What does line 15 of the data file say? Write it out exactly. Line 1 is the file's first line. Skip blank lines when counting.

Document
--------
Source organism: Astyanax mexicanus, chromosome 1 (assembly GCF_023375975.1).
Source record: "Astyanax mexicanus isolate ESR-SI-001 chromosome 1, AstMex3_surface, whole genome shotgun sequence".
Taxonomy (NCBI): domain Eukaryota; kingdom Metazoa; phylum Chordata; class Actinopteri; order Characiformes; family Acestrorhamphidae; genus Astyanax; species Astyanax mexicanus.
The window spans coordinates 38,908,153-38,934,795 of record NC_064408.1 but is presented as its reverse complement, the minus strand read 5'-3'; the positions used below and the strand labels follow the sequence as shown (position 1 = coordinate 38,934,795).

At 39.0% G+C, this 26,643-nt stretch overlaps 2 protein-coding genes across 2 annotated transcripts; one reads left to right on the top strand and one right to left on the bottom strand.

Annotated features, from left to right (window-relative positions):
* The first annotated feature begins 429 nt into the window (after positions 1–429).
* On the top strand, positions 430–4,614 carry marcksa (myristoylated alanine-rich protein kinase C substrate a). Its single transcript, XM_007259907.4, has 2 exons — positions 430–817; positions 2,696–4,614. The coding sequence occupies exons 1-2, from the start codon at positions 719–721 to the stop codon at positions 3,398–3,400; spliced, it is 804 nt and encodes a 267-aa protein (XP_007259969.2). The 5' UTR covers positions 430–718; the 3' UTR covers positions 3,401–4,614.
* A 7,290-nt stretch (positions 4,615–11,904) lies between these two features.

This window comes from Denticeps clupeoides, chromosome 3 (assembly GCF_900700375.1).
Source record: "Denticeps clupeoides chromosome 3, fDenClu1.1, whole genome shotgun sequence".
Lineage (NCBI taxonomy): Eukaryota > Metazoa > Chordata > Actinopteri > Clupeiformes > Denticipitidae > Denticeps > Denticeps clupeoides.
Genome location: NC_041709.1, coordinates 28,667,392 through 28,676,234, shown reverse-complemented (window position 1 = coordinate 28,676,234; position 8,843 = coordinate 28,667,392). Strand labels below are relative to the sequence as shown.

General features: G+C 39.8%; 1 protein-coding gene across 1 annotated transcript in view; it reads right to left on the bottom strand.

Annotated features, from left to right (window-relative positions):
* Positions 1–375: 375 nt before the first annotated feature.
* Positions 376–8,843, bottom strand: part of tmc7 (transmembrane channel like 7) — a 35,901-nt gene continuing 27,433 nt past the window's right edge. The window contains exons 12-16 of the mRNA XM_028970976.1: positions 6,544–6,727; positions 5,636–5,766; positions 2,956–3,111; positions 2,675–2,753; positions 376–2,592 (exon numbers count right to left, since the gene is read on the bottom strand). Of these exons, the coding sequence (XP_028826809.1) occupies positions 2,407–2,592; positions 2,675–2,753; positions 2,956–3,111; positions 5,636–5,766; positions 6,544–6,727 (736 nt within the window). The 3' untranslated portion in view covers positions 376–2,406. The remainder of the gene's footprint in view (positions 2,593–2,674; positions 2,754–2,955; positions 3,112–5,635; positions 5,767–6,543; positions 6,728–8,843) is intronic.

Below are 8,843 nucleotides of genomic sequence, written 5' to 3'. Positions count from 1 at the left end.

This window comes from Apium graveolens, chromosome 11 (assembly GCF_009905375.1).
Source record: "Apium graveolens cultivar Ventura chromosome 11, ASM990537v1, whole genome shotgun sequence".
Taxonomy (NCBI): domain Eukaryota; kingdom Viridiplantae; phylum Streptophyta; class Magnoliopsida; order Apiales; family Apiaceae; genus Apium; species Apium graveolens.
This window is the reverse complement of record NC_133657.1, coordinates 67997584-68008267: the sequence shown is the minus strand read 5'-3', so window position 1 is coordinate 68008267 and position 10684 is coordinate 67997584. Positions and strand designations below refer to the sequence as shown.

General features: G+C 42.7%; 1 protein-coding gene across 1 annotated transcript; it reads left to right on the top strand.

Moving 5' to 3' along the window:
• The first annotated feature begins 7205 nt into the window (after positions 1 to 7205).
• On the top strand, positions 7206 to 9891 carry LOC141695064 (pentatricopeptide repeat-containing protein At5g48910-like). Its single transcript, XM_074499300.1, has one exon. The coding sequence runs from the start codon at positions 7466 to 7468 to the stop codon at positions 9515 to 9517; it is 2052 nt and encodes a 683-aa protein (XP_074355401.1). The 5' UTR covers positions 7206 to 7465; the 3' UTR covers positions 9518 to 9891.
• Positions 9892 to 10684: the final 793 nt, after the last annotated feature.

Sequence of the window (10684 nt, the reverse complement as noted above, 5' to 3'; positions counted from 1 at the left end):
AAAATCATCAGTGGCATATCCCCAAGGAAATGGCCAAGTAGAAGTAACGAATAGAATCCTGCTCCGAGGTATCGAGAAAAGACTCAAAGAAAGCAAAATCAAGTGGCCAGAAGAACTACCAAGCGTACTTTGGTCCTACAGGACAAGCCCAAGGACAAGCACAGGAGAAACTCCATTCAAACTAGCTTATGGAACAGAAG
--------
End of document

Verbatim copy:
Annotated features, from left to right (window-relative positions):